Availability Of Education.

 Education is now free at primary level, but fees have to be paid at secondary level and at many primary schools a donation is required. There are sufficient places in primary schools for every


Gender Balance.

 All schools are co-educational and there are equal opportunities throughout the education system for boys and girls. In the 1998 Year 6 examinations 1,176 boys and 1,143 girls were selected for secondary education. At Year 10 181 boys and 159 girls went forward to English-medium senior secondary classes and 60 girls and 52 boys went forward to the senior classes at the Lycée.  These figures do not seem to justify criticism that girls are performing significantly less well than boys throughout the system.                    TABLE OF CONTENTS




 The Comprehensive Reform Programme (CRP).

 In February 1997 the Vanuatu Government signed an agreement with the Asian Development Bank (ADB), under which the ADB was to support the preparation and implementation of a comprehensive programme of economic, political and social reform. Serge Vohor, the then Prime Minister, explained that the population of Vanuatu was growing at a faster rate than the economy, that major reform was essential if the economy was to meet the country's needs, and that political intervention in the public service and in areas properly the domain of the private sector had to be reduced. The outline programme envisaged the restructuring of the economy to provide for private sector led growth, the right-sizing of the government and public service, reform of the taxation system, and a human resources development policy. The Prime Minister's announcement was widely welcomed, with opposition being expressed only by one leading NGO, which had supposed with scant justification that a standard IBRD Structural Adjustment Package was being forced on Vanuatu. Following a period during which the ideas behind the reform programme were widely publicised and debated, a detailed programme and action plan was drawn up. This took full account of the widespread disenchantment with continuing economic stagnation, poor social services, unstable governments, inefficient public administration and abuse of power. The CRP was presented to a National Summit , consisting of Ministers, MPs, senior public servants and the representatives of all significant elements in Vanuatu society, and was unanimously adopted on 27 June 1997. The implementation of the CRP has subsequently been the priority objective of the Vanuatu Government.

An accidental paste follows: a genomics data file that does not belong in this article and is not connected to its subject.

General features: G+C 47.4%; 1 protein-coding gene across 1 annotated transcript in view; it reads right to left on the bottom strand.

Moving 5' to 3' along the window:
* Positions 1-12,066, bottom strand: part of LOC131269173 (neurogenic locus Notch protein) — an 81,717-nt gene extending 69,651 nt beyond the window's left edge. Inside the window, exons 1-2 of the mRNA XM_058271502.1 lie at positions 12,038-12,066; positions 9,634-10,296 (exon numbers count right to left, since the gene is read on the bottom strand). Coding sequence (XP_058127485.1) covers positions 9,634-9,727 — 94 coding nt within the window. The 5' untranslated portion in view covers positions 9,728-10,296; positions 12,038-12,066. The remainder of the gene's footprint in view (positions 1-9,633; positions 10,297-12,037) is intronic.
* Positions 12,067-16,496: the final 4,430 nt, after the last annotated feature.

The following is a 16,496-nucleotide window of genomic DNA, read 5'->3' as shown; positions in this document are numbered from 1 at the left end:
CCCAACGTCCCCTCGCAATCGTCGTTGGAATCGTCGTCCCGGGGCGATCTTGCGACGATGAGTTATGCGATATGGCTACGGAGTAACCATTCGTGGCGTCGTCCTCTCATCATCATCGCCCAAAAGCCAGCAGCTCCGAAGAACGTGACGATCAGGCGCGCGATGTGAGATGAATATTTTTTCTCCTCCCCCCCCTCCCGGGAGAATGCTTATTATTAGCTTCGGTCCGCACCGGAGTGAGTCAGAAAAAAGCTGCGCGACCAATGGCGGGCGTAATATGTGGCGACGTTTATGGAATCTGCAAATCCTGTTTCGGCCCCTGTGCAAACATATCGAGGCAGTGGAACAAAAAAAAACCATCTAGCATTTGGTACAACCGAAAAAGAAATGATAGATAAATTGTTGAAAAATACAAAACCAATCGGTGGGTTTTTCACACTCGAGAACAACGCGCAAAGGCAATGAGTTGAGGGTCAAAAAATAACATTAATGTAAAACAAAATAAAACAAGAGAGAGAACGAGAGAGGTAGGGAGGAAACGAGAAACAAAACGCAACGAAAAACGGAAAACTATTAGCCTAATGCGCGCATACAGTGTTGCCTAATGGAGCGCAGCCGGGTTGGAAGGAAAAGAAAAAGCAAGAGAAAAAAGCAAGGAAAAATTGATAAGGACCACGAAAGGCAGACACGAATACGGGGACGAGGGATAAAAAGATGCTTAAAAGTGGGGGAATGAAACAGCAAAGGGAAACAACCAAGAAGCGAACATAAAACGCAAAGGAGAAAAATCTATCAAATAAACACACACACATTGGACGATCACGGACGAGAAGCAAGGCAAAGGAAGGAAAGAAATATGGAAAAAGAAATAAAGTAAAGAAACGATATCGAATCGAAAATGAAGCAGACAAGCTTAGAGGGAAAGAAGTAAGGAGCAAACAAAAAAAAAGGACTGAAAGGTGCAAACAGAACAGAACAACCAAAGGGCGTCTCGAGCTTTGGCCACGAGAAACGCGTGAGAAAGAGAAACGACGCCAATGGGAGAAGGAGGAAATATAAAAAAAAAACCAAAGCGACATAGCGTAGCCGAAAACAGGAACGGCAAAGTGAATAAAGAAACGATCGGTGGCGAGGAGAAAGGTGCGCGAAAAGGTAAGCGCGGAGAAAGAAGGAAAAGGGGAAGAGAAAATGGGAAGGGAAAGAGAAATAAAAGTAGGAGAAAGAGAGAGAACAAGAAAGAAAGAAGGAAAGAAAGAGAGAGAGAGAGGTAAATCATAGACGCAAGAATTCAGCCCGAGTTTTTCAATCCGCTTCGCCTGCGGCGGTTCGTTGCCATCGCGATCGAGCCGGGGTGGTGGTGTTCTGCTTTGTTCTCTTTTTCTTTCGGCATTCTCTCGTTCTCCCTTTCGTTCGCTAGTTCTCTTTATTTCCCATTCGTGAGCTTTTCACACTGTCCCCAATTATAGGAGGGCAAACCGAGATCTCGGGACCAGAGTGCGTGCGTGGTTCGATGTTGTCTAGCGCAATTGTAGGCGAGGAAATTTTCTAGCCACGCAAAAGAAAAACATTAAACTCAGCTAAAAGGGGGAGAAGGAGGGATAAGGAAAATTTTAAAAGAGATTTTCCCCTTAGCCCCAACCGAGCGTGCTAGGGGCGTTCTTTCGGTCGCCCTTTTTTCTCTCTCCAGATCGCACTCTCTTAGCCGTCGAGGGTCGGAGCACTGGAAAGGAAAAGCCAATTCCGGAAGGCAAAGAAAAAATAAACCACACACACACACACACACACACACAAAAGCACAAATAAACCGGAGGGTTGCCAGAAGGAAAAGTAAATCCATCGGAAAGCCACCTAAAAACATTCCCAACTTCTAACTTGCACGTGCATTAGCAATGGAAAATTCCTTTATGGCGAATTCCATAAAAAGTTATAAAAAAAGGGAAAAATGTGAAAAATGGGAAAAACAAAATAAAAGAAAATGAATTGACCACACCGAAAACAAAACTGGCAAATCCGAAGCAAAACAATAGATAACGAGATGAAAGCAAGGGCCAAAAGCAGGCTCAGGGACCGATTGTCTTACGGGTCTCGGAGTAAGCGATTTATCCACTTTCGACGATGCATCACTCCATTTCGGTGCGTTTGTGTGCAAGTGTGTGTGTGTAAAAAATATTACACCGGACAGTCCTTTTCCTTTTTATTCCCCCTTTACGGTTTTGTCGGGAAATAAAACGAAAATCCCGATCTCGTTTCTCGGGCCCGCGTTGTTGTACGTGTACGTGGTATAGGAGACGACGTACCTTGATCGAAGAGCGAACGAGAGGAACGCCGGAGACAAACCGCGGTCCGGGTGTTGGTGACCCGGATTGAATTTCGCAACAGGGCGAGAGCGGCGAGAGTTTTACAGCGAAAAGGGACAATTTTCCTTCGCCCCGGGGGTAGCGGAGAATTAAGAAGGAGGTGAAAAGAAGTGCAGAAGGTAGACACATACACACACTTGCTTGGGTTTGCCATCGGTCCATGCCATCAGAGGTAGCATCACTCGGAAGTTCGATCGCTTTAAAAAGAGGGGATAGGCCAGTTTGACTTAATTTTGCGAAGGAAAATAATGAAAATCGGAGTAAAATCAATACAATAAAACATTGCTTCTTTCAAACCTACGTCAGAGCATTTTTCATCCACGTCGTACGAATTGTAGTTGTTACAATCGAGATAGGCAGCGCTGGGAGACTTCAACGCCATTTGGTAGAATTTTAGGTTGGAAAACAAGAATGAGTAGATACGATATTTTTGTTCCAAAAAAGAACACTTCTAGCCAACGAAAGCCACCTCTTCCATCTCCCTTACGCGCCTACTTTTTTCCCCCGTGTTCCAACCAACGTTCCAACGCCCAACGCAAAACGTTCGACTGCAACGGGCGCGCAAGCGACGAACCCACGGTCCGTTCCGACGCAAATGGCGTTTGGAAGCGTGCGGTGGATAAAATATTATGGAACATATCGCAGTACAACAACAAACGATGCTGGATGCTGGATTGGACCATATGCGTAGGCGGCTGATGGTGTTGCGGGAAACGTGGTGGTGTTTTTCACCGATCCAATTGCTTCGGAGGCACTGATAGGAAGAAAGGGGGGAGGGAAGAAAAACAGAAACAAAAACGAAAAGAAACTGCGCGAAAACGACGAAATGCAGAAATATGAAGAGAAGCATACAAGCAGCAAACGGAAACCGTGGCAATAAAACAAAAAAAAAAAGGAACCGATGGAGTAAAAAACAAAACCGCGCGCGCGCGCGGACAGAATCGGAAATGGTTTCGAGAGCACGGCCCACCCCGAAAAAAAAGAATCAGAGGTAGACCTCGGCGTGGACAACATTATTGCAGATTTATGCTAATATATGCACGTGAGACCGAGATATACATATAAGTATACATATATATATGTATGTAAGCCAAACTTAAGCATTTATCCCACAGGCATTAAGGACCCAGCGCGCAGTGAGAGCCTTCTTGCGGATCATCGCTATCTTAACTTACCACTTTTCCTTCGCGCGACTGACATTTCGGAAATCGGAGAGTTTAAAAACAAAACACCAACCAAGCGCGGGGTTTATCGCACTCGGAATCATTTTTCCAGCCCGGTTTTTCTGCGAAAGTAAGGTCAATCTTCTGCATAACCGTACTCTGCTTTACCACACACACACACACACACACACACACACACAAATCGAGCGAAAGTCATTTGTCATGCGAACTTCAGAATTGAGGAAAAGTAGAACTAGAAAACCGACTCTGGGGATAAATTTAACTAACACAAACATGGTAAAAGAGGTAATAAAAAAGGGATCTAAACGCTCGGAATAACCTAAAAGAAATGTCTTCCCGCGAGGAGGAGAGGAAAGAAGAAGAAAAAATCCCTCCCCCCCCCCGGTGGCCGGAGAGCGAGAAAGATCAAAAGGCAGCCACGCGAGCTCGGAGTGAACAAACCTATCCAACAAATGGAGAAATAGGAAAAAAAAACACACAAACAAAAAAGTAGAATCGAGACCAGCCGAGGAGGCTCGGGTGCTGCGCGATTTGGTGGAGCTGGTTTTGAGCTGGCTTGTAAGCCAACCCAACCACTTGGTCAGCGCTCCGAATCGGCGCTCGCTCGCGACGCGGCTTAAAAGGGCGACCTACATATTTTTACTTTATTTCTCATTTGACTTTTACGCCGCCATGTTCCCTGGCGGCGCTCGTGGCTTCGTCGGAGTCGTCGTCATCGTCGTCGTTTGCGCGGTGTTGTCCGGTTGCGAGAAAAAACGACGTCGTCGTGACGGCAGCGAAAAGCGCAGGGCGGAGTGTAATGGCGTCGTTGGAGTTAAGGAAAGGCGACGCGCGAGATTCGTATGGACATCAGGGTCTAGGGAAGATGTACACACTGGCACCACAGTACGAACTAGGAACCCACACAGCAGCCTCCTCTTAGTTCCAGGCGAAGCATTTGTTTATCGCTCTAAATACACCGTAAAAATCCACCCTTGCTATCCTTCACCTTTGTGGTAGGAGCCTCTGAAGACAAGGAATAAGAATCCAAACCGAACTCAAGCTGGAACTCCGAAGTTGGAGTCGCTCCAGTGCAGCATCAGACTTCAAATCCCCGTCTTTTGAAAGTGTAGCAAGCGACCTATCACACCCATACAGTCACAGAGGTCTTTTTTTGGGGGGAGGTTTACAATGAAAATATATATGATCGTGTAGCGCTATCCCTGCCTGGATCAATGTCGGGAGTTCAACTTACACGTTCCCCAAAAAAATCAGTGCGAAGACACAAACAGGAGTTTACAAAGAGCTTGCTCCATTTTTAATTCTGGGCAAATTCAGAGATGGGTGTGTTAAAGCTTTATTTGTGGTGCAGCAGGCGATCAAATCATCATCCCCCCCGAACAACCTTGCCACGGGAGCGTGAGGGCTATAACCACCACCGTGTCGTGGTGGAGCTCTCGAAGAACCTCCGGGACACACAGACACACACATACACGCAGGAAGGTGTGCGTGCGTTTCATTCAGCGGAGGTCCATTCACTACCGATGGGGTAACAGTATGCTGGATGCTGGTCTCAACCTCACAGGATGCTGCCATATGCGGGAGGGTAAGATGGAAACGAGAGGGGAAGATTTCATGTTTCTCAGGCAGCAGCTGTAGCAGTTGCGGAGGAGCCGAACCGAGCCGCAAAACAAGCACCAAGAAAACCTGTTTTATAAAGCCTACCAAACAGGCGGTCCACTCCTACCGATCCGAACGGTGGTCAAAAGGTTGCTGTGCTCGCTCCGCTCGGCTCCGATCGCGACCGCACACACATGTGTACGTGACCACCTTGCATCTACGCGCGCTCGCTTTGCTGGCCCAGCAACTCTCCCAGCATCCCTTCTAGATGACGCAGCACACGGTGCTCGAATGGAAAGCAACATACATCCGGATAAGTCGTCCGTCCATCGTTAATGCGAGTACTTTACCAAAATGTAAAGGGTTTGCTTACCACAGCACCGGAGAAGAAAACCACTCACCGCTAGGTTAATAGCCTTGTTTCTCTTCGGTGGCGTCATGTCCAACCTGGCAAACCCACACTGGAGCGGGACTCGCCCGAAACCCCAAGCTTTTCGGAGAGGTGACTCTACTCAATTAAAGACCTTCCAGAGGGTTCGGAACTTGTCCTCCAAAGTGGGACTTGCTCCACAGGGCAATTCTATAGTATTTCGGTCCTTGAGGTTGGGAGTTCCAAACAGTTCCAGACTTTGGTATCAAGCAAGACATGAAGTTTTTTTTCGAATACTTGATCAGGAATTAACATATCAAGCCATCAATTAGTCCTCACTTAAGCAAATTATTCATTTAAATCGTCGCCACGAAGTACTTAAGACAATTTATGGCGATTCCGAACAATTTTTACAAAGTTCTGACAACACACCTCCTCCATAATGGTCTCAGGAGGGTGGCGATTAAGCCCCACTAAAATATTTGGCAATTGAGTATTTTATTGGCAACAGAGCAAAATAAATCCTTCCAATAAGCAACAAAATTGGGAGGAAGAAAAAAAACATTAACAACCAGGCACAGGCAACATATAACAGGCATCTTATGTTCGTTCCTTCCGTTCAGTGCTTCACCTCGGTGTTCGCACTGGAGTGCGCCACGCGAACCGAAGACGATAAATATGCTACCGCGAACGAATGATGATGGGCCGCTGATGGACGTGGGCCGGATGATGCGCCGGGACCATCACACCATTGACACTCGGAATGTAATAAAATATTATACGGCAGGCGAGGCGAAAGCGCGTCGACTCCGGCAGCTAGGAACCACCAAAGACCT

The CRP is replete with references to the need for a radical improvement in education and training; this is described as a key policy in the reform strategy. The most important provision of the CRP, so far as education is concerned, is 'the adoption of a national goal of ten years ' schooling for all children by 2010 and the drawing up of an Education Master Plan to ensure that this is achieved. For a full account of the education content of the CRP see Appendix A.